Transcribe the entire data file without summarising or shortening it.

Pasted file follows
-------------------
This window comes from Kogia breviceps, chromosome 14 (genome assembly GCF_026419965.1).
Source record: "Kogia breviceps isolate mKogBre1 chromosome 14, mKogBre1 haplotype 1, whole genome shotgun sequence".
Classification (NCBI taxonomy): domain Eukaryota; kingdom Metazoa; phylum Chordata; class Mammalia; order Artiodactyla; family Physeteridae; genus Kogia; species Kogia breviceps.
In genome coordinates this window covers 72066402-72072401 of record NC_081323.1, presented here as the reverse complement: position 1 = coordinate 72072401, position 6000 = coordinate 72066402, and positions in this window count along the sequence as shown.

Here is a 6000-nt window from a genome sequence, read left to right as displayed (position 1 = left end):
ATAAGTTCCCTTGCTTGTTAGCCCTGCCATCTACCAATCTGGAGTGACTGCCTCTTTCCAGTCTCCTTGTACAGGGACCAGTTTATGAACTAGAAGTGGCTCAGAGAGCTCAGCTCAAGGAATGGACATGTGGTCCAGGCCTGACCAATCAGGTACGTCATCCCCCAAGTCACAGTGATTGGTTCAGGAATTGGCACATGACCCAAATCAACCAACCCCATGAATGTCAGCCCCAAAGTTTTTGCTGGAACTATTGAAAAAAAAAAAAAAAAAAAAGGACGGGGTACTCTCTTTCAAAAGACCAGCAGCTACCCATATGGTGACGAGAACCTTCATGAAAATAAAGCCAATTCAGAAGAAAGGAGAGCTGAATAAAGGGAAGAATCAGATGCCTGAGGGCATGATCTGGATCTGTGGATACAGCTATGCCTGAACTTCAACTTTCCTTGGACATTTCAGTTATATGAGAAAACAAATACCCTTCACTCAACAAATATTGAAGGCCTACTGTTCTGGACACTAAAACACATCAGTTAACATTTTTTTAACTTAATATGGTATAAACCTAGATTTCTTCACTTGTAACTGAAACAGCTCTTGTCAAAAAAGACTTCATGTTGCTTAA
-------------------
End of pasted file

This window comes from Kogia breviceps, chromosome 14 (genome assembly GCF_026419965.1).
Source record: "Kogia breviceps isolate mKogBre1 chromosome 14, mKogBre1 haplotype 1, whole genome shotgun sequence".
Classification (NCBI taxonomy): domain Eukaryota; kingdom Metazoa; phylum Chordata; class Mammalia; order Artiodactyla; family Physeteridae; genus Kogia; species Kogia breviceps.
In genome coordinates this window covers 72066402-72072401 of record NC_081323.1, presented here as the reverse complement: position 1 = coordinate 72072401, position 6000 = coordinate 72066402, and positions in this window count along the sequence as shown.

Here is a 6000-nt window from a genome sequence, read left to right as displayed (position 1 = left end):
ATAAGTTCCCTTGCTTGTTAGCCCTGCCATCTACCAATCTGGAGTGACTGCCTCTTTCCAGTCTCCTTGTACAGGGACCAGTTTATGAACTAGAAGTGGCTCAGAGAGCTCAGCTCAAGGAATGGACATGTGGTCCAGGCCTGACCAATCAGGTACGTCATCCCCCAAGTCACAGTGATTGGTTCAGGAATTGGCACATGACCCAAATCAACCAACCCCATGAATGTCAGCCCCAAAGTTTTTGCTGGAACTATTGAAAAAAAAAAAAAAAAAAAAGGACGGGGTACTCTCTTTCAAAAGACCAGCAGCTACCCATATGGTGACGAGAACCTTCATGAAAATAAAGCCAATTCAGAAGAAAGGAGAGCTGAATAAAGGGAAGAATCAGATGCCTGAGGGCATGATCTGGATCTGTGGATACAGCTATGCCTGAACTTCAACTTTCCTTGGACATTTCAGTTATATGAGAAAACAAATACCCTTCACTCAACAAATATTGAAGGCCTACTGTTCTGGACACTAAAACACATCAGTTAACATTTTTTTAACTTAATATGGTATAAACCTAGATTTCTTCACTTGTAACTGAAACAGCTCTTGTCAAAAAAGACTTCATGTTGCTTAA